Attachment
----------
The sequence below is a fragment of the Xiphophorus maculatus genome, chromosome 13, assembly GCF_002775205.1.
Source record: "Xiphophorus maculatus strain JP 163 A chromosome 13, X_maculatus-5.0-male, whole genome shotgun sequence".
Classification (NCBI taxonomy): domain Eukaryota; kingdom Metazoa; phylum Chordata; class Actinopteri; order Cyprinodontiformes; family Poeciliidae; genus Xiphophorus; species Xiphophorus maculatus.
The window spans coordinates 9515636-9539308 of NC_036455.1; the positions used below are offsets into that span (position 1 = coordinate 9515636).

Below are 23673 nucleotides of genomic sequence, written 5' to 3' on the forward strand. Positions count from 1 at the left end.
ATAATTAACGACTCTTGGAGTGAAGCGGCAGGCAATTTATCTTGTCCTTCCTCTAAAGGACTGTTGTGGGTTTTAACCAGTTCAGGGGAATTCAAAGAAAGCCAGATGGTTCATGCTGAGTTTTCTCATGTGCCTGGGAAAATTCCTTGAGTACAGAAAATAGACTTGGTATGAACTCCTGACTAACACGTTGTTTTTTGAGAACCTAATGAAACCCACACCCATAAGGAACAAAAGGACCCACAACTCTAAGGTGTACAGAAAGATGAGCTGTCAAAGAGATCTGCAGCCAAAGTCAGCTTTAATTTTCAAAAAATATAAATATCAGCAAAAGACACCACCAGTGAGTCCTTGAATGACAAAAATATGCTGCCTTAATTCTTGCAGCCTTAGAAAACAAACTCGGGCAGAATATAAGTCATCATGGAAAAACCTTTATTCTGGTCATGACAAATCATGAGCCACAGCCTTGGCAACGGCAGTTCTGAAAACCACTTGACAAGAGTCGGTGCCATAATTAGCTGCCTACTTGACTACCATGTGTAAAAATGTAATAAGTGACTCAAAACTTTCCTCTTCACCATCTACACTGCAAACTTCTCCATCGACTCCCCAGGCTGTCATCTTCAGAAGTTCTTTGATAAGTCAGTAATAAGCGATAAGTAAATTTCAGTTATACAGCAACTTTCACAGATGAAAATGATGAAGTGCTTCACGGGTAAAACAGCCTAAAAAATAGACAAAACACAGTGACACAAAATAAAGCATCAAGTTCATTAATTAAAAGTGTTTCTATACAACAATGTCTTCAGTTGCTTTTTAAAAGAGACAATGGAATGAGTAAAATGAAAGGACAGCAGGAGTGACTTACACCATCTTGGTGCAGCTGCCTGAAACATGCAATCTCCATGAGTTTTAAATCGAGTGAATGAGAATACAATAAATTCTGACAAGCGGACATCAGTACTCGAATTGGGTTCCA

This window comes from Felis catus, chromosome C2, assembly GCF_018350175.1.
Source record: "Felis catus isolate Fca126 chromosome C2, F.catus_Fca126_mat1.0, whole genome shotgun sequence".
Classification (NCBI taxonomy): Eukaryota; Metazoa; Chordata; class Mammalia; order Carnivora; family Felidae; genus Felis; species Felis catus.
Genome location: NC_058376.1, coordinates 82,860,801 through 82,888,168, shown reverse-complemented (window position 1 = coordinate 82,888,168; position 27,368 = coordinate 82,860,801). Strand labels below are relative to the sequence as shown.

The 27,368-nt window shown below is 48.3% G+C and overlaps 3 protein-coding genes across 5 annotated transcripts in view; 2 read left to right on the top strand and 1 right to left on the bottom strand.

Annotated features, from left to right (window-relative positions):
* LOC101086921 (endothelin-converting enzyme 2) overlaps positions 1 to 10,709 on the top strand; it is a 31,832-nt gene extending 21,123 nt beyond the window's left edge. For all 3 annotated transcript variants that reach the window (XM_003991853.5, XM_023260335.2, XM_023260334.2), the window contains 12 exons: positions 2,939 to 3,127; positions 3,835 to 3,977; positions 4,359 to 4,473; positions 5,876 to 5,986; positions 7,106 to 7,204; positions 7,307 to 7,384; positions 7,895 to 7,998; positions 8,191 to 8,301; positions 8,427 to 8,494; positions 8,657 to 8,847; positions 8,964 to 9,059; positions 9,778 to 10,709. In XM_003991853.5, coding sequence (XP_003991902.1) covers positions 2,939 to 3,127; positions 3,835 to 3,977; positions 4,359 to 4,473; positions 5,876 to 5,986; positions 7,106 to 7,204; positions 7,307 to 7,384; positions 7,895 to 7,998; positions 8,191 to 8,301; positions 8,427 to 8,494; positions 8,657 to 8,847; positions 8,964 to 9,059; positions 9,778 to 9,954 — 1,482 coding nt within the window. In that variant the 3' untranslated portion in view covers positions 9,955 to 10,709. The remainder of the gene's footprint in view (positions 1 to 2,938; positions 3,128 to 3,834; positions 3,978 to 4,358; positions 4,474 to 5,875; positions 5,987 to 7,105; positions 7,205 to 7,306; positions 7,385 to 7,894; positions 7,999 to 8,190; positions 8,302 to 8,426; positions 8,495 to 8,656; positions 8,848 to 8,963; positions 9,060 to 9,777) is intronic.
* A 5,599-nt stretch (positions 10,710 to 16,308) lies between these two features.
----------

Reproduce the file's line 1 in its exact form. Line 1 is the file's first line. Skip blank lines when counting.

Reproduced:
The sequence below is a fragment of the Xiphophorus maculatus genome, chromosome 13, assembly GCF_002775205.1.